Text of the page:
Deborah Jeane Palfrey, the "D.C. Madam"


The good legal briefs, the terrible defense at trial and the Tragic Suicide
A history lesson as to waste of resources and lives over in private consenting adult sexwork
Outcall as in her service - legal in almost all the world except the U.S.

My various reports including ideas for good defenses that could have been used, with most recent first.
My Purpose is to share ideas on legitimate defenses to suggest to attorneys or anyone else in Court on these issues.

May 1, 2008 The Tragic Ending
Jeane Palfrey hangs herself on mother's property in Tampa, Suicide notes were found near the body, police say. Palfrey's 76-year-old mother, Blanche Palfrey, found her daughter hanged using a nylon rope from a metal beam on the ceiling of a storage shed outside her home,

One of Palfery's escort service employees was former University of Maryland, Baltimore County, professor Brandy Britton, who was arrested on prostitution charges in 2006. She committed suicide in January before she was scheduled to go to trial.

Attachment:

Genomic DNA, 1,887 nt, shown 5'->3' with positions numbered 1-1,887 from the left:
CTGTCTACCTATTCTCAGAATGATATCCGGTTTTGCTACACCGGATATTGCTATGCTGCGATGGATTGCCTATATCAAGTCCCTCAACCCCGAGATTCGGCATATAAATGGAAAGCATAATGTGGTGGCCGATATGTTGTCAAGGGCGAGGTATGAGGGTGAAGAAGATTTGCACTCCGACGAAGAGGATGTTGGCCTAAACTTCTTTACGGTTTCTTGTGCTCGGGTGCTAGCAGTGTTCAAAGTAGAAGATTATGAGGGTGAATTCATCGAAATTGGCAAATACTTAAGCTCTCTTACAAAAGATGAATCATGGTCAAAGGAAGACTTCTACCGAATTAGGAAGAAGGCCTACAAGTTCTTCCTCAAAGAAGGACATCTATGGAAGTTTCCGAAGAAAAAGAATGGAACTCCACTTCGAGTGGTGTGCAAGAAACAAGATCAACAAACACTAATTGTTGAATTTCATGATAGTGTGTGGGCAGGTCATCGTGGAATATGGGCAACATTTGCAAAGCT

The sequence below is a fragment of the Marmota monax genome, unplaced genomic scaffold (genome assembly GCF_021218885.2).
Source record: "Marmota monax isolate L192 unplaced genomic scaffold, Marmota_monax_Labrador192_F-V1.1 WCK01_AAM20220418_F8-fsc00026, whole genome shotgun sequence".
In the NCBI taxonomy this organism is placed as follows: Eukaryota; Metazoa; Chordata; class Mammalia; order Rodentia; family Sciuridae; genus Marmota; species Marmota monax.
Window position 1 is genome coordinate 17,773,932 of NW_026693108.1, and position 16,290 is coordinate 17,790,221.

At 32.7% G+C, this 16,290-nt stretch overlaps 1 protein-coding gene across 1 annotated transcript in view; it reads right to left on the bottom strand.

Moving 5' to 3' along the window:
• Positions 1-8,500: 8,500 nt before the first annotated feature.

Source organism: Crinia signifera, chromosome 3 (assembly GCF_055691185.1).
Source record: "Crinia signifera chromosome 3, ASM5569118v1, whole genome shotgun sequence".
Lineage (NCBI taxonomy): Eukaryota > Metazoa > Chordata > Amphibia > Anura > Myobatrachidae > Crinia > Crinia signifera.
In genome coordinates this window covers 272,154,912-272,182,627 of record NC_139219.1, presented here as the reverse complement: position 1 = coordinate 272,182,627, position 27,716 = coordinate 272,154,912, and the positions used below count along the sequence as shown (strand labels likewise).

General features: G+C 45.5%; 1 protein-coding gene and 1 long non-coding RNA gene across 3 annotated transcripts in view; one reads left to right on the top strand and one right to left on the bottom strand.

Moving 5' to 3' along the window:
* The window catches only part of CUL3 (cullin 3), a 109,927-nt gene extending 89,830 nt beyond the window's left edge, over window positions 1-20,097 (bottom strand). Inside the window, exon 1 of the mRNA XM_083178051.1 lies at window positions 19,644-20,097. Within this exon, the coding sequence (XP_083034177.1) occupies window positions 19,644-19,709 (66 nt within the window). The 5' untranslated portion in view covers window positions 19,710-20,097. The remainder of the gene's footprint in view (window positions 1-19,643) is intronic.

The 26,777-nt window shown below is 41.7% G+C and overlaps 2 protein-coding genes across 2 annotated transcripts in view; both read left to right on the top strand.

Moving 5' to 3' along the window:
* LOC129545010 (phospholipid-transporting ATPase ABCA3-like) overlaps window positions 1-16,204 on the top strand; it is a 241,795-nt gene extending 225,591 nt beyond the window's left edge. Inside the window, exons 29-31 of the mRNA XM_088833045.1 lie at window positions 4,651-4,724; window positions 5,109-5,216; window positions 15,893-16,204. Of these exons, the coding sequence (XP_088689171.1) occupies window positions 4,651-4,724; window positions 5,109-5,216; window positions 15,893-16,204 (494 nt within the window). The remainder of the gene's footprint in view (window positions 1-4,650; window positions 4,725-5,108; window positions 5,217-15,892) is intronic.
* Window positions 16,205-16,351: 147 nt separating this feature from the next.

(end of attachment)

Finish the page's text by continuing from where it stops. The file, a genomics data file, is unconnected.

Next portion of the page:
These deaths are so pointless resulting from victimless crimes against only the morality of certain religious groups that want to control our lives.

Best Article Yet in my view:

High price, little payoff in D.C. prostitution case
The sex may have been victimless, but not the prosecution.
05/05/2008 by Tom Teepan Cox newspapers Atlanta
THE recent conviction of the so-called D.C. madam has now cost two lives. The sex may have been victimless, but not the prosecution.

Was this case necessary? Or even called for? Apparently yes, in a Justice Department that in recent years has often seemed to be acting more like local vice cops than the nation's premier public law firm. Remember? The FBI had a dozen or so agents investigating a prostitution operation in New Orleans at the same time it was missing clamorous clues to the imminent 9/11. Finding hookers in New Orleans is about as tough as finding spots on a Dalmatian, and about as pointless.